Unhealthy habits are difficult to turn around, especially if they’re already having an impact on physical wellbeing. Exercise and a good diet are important for people of all ages, and a personal support worker (PSW) knows the importance of those habits, especially later on in a client’s life. When it comes to managing hypertension (high blood pressure), lifestyle changes can make a big difference.
It’s estimated that one out of every five Canadians lives with hypertension, and it’s particularly common among older adults. It’s regarded as a silent killer because it has no symptoms, but high blood pressure can eventually lead to serious conditions like heart attack, stroke, or coronary artery disease. May is Hypertension Awareness Month, so it’s the perfect time to take on board some tips to address this health problem.
Blood Pressure Readings Should Be Carried Out Regularly
Home blood pressure monitors are quite common, and regularly taking measurements can be a good idea. The cuffs with this equipment should be appropriately sized for the client to ensure that an accurate reading is taken.
A healthy blood pressure range is usually seen as 120/80. The first figure refers to Systolic Pressure—the pressure in arteries when the heart beats. The second figure measures Diastolic Pressure—the pressure in arteries between heartbeats. Both figures record in millimeters of mercury and higher figures mean increased blood pressure levels.
Clients should avoid food, exercise, caffeine, or smoking for one hour before blood pressure readings are taken in both arms. That’s because these activities could lead to an inaccurate reading where problems are left unidentified.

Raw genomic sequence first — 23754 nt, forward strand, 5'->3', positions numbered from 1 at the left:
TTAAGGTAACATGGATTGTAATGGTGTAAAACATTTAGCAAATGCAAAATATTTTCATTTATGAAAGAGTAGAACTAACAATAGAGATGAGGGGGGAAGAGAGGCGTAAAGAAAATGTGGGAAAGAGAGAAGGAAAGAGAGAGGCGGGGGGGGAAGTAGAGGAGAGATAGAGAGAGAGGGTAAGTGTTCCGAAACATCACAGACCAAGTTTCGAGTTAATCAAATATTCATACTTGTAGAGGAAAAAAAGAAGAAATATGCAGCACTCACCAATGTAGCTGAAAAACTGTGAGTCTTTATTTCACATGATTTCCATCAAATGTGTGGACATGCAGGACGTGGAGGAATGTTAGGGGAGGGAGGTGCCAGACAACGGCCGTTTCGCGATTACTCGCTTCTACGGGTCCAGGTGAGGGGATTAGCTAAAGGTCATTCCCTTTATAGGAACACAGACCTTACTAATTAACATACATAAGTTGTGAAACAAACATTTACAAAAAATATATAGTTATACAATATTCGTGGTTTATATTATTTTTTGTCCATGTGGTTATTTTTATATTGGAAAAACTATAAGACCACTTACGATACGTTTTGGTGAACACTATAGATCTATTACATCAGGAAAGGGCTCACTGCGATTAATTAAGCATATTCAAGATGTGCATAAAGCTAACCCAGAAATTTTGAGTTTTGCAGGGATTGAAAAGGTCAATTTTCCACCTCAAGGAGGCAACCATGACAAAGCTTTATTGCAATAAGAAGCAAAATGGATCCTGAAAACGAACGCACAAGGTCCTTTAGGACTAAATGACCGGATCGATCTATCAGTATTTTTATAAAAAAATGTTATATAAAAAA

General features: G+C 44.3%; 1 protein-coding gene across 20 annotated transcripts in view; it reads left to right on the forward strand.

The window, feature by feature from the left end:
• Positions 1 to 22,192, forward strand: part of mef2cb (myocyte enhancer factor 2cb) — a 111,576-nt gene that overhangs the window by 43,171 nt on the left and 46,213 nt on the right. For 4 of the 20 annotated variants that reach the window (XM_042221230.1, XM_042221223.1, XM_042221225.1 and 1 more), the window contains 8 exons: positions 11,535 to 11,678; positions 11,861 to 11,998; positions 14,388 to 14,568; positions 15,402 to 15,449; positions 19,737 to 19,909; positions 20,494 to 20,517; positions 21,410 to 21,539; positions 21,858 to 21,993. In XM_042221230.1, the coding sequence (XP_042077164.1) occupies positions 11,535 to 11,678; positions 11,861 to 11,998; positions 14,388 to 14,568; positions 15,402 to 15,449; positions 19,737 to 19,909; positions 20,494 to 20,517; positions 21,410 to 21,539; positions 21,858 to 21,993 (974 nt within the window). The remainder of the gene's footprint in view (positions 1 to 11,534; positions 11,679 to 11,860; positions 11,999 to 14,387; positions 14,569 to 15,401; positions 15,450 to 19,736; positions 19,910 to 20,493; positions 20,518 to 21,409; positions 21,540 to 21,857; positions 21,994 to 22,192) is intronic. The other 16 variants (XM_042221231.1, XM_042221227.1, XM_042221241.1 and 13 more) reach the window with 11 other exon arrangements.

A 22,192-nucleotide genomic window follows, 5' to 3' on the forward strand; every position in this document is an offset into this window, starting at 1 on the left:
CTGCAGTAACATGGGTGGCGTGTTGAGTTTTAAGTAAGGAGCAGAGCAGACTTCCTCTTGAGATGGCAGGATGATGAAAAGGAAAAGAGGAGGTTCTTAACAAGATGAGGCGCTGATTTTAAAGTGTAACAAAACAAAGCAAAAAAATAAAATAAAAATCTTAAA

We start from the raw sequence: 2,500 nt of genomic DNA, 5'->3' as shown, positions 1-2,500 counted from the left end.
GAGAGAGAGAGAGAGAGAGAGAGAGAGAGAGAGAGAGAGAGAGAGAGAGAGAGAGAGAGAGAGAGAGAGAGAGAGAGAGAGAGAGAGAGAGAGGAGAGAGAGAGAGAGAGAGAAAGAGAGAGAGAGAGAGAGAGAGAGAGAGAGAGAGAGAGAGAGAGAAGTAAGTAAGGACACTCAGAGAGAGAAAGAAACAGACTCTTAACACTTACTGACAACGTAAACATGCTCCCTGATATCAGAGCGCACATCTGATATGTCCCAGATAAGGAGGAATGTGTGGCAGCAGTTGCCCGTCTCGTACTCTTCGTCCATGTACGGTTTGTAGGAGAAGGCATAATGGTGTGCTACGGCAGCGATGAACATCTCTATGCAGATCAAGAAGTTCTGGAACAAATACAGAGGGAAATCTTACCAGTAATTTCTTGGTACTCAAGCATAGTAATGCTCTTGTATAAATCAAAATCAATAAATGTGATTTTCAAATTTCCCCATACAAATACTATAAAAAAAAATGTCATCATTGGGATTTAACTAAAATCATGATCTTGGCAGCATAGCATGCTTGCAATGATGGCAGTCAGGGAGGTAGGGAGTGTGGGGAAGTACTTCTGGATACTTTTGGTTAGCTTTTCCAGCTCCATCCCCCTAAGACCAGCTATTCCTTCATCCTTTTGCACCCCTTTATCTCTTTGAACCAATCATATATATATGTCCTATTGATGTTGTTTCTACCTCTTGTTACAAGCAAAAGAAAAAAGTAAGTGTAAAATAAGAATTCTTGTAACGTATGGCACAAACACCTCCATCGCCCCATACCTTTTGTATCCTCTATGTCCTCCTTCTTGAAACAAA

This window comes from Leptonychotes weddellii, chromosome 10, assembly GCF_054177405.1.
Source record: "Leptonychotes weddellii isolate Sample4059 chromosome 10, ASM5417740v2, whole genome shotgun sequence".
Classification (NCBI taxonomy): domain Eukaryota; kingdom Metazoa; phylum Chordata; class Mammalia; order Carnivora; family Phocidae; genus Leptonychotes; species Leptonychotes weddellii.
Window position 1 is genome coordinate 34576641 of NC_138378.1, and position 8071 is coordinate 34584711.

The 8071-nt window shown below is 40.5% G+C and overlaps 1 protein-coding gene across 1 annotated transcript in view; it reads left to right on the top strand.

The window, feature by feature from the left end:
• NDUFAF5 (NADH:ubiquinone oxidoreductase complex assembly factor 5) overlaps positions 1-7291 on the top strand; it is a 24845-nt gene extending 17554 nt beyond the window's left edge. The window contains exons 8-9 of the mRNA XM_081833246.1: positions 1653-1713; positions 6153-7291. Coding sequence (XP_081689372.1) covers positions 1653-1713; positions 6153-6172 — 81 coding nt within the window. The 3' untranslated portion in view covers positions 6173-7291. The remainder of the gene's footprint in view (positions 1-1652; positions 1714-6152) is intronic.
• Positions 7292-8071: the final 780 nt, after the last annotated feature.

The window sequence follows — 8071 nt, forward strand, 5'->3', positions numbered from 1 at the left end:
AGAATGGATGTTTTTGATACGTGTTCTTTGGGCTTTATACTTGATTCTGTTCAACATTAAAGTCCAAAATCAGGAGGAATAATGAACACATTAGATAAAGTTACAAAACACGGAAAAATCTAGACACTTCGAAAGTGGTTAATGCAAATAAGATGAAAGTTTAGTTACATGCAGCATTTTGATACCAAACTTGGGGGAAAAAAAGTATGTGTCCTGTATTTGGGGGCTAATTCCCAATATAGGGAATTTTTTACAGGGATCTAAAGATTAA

Grads of Personal Support Worker Courses Can Help Clients With Diet and Exercise
The diet needed to combat high blood pressure follows an almost identical pattern to a regular healthy diet. DASH (Dietary Approaches to Stop Hypertension) is seen as a helpful guide, and it seeks to limit the consumption of saturated and total fats like dairy and meat products. Salt also contributes to high blood pressure. As you assist your clients during mealtimes throughout your PSW career, you should be mindful about this and limit the amount of salt included in meals.
Potassium, magnesium, and calcium are seen as the three key elements of a healthy diet aimed at reducing hypertension. These elements are more prevalent in vegetarian diets, so fruit and vegetables should be increased in your client’s diet. Low-fat dairy products—which are a terrific source of calcium—are also promoted as well as brown rice, potatoes, and tomatoes—which are high in magnesium.
Maintaining a healthy weight lowers blood pressure, so exercise should be encouraged too. For older clients, this could mean walking a bit more during the day or participating in an age-appropriate exercise class. Chair exercises are a great form of exercise for people who have difficulty with mobility, and can easily be worked into a daily routine.
Making Sure That Clients Take Blood Pressure Medication at the Right Times
Dietary and lifestyle change may not be enough to adequately reduce hypertension levels. For some clients, their doctor may have had to prescribe medication. There are three main groups of blood pressure medication. Thiazidediuretics target the kidneys by eliminating salt and water, Beta Blockers slow down the heartbeat, while ACE inhibitors ease pressure by opening up blood vessels. Professionals with a personal support worker certificate know it’s important to follow the doctor’s advice and ensure clients are taking their medication at the right time.
Dietary supplements may also be seen as an easier way to achieve a balanced diet. If a doctor has recommended these as well, ensuring that clients regularly take them will help to improve their health and prevent further problems form arising.
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